We recently visited the two Liverpool Cathedrals, the Anglican and the Roman Catholic . I have seen both before and enjoy being there. In the past I have always favoured the Catholic cathedral, finding the Anglican one too intimidating. I dislike places-or people- where I feel ” put in my place”. (This usually means that I feel small and unimportant- “a worm and no man”, as the Psalmist puts it.It is usually done by people who themselves feel unimportant or overlooked. I do wonder about the mentality behind the increasingly tall buildings going up around the world. What statement is being made?)
What I usually enjoy about the Catholic cathedral is its relative intimacy. Along with the art work and the fact that it is in the round, thus diminishing some of the traditional hierarchical structures that often prevail. In religious language it is the difference between the Immanence of God and the Transcendence. The maternal and paternal aspects of God.This element being mediated by our own experience of our parents.
This time, however, my experience was reversed. We visited the Anglican cathedral first and went up to the top of the tower, looking out over Liverpool.My wife and our friends spent much longer at this than me. I gave up after one walk round and came back to the main cathedral. I stood in the transept and found myself feeling unusually “held” in this space. Whether that was in contrast to the huge city scape I had just been seeing or a response to the space itself, I am unsure. Simply that I was in no hurry to leave it.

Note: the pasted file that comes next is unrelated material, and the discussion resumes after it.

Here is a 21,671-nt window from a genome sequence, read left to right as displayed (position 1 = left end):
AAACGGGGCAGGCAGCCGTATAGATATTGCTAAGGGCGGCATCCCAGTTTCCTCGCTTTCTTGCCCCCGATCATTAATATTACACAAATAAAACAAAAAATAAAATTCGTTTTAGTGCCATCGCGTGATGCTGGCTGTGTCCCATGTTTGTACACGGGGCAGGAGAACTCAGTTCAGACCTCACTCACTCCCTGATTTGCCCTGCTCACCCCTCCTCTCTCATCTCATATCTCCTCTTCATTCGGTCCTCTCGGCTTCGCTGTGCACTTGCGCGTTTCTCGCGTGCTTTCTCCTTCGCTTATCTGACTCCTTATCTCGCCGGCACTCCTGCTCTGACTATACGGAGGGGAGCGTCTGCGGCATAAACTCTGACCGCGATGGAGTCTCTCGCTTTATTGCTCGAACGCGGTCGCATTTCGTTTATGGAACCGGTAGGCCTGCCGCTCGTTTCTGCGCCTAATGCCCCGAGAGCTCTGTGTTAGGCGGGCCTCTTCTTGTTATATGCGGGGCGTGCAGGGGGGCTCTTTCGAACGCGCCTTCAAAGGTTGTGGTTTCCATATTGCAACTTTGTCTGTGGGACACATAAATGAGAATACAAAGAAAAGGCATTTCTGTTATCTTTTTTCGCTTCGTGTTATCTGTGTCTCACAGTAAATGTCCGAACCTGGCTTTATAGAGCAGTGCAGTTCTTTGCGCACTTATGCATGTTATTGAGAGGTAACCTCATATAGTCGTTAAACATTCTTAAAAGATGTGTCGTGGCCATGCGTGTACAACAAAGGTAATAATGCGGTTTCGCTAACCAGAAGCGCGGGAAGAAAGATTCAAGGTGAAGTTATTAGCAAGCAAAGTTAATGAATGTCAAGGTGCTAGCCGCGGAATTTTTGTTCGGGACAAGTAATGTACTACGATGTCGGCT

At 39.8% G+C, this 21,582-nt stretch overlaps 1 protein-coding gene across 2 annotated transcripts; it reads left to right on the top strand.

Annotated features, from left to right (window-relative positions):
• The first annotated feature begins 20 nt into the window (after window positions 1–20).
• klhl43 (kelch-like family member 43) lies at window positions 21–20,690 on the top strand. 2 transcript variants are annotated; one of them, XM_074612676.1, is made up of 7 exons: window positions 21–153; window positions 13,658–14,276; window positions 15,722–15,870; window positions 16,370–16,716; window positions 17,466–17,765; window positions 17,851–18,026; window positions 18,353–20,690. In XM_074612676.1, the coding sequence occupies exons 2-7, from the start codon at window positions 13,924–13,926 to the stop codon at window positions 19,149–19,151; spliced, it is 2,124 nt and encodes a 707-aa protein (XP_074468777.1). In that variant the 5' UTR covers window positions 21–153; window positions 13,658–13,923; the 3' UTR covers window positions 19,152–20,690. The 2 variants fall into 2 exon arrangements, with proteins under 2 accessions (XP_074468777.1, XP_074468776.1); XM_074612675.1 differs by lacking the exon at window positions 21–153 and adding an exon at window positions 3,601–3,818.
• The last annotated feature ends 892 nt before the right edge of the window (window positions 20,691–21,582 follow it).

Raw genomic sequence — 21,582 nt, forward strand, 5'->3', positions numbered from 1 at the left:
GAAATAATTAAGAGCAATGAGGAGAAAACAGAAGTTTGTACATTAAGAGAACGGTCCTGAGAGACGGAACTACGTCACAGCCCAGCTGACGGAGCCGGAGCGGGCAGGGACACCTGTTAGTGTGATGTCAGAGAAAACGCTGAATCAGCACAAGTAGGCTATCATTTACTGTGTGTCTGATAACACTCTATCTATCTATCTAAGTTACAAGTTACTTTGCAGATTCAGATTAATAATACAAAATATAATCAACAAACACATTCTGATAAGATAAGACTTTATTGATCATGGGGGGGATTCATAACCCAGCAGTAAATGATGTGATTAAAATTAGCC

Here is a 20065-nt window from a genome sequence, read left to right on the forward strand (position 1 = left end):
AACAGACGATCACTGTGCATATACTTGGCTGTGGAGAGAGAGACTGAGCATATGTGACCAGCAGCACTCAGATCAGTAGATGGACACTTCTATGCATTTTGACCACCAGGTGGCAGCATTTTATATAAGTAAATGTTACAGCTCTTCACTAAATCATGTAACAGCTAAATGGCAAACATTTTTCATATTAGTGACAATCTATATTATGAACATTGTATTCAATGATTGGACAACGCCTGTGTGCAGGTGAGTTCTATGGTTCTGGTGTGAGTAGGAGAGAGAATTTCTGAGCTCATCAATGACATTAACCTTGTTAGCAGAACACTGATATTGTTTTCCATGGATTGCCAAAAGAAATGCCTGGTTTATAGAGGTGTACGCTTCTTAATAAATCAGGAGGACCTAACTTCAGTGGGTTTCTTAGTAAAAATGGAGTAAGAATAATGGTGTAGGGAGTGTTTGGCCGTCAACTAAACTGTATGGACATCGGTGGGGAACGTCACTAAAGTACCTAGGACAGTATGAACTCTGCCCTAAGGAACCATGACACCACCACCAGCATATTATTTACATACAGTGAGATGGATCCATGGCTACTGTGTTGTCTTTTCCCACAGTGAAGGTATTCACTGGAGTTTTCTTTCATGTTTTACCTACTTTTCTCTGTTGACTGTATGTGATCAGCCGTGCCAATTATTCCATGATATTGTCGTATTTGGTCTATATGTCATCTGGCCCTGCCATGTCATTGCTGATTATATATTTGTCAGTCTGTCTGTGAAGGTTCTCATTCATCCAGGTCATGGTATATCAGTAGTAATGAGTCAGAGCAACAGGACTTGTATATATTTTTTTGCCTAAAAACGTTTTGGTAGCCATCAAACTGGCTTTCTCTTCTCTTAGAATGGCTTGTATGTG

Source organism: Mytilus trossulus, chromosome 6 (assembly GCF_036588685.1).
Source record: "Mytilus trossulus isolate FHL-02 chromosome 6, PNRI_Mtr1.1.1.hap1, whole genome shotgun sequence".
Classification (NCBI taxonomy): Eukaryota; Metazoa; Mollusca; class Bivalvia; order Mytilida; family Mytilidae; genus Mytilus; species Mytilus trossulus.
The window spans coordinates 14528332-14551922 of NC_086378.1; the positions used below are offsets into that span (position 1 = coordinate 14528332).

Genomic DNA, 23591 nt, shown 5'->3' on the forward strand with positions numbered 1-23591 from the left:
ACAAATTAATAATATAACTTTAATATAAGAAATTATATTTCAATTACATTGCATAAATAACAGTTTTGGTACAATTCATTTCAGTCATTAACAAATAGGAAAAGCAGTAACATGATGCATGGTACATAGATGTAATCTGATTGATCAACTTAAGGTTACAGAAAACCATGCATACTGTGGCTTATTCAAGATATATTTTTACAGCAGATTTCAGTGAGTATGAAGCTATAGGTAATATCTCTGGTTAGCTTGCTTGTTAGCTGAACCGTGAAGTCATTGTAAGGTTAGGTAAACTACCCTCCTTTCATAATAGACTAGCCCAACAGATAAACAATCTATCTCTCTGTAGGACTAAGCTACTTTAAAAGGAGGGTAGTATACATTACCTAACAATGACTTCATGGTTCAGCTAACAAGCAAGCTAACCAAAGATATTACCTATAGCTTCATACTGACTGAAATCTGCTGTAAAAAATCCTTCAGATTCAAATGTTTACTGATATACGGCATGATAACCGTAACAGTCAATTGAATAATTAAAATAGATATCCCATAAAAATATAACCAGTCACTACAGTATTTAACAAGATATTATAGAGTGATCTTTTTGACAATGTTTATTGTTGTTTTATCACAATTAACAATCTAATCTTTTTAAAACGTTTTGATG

Later in the day we went to the Catholic cathedral, which I was looking forward to visiting. We went up the steps and went in. I quickly found that it felt emptier than I had remembered it being. I was quite unprepared for this reaction- and a little disappointed. I spent a quarter of an hour walking round, trying to find the “magic” that was usually thee for me. But no magic appeared and we left.
I wondered about this experience of absence-and presence. And its reversal. Finding what I had not expected. And not finding what I had expected. The psychoanalyst Donald Winnicott offers the idea of potential space. He suggest that that the place where the baby and the breast meet is a shared space that is not the property of either mother or baby. Rather it is a shared space. “From birth, ” he writes, “… the human being is concerned with the problem of the relationship between what is objectively perceived and what is objectively conceived of, and in the solution of this problem there is no health for the individual who has not been started off well enough by the mother.” (Playing and Reality 1971)